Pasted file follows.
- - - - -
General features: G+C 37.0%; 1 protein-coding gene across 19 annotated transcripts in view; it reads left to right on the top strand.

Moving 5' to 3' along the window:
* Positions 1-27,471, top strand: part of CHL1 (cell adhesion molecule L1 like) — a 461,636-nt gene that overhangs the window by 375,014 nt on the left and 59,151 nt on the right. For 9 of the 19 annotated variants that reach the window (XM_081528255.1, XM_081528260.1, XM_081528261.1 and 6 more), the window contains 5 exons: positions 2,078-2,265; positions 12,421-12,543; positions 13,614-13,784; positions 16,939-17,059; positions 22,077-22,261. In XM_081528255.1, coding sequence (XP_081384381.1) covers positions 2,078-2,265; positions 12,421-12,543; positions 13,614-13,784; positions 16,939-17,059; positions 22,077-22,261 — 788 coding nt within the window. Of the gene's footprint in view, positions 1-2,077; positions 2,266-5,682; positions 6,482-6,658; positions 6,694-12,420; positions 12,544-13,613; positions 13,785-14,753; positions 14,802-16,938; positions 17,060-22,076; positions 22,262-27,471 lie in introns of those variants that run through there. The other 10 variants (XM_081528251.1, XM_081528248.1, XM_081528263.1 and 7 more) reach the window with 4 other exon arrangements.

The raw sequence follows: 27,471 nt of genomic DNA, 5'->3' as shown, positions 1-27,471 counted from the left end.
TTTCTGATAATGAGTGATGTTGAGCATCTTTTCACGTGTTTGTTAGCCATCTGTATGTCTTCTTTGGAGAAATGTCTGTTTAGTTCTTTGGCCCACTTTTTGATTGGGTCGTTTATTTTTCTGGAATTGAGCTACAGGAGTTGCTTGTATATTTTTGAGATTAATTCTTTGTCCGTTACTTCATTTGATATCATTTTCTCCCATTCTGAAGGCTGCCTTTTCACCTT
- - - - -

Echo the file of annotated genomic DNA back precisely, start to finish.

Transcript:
General features: G+C 37.0%; 1 protein-coding gene across 19 annotated transcripts in view; it reads left to right on the top strand.

Moving 5' to 3' along the window:
* Positions 1-27,471, top strand: part of CHL1 (cell adhesion molecule L1 like) — a 461,636-nt gene that overhangs the window by 375,014 nt on the left and 59,151 nt on the right. For 9 of the 19 annotated variants that reach the window (XM_081528255.1, XM_081528260.1, XM_081528261.1 and 6 more), the window contains 5 exons: positions 2,078-2,265; positions 12,421-12,543; positions 13,614-13,784; positions 16,939-17,059; positions 22,077-22,261. In XM_081528255.1, coding sequence (XP_081384381.1) covers positions 2,078-2,265; positions 12,421-12,543; positions 13,614-13,784; positions 16,939-17,059; positions 22,077-22,261 — 788 coding nt within the window. Of the gene's footprint in view, positions 1-2,077; positions 2,266-5,682; positions 6,482-6,658; positions 6,694-12,420; positions 12,544-13,613; positions 13,785-14,753; positions 14,802-16,938; positions 17,060-22,076; positions 22,262-27,471 lie in introns of those variants that run through there. The other 10 variants (XM_081528251.1, XM_081528248.1, XM_081528263.1 and 7 more) reach the window with 4 other exon arrangements.

The raw sequence follows: 27,471 nt of genomic DNA, 5'->3' as shown, positions 1-27,471 counted from the left end.
TTTCTGATAATGAGTGATGTTGAGCATCTTTTCACGTGTTTGTTAGCCATCTGTATGTCTTCTTTGGAGAAATGTCTGTTTAGTTCTTTGGCCCACTTTTTGATTGGGTCGTTTATTTTTCTGGAATTGAGCTACAGGAGTTGCTTGTATATTTTTGAGATTAATTCTTTGTCCGTTACTTCATTTGATATCATTTTCTCCCATTCTGAAGGCTGCCTTTTCACCTT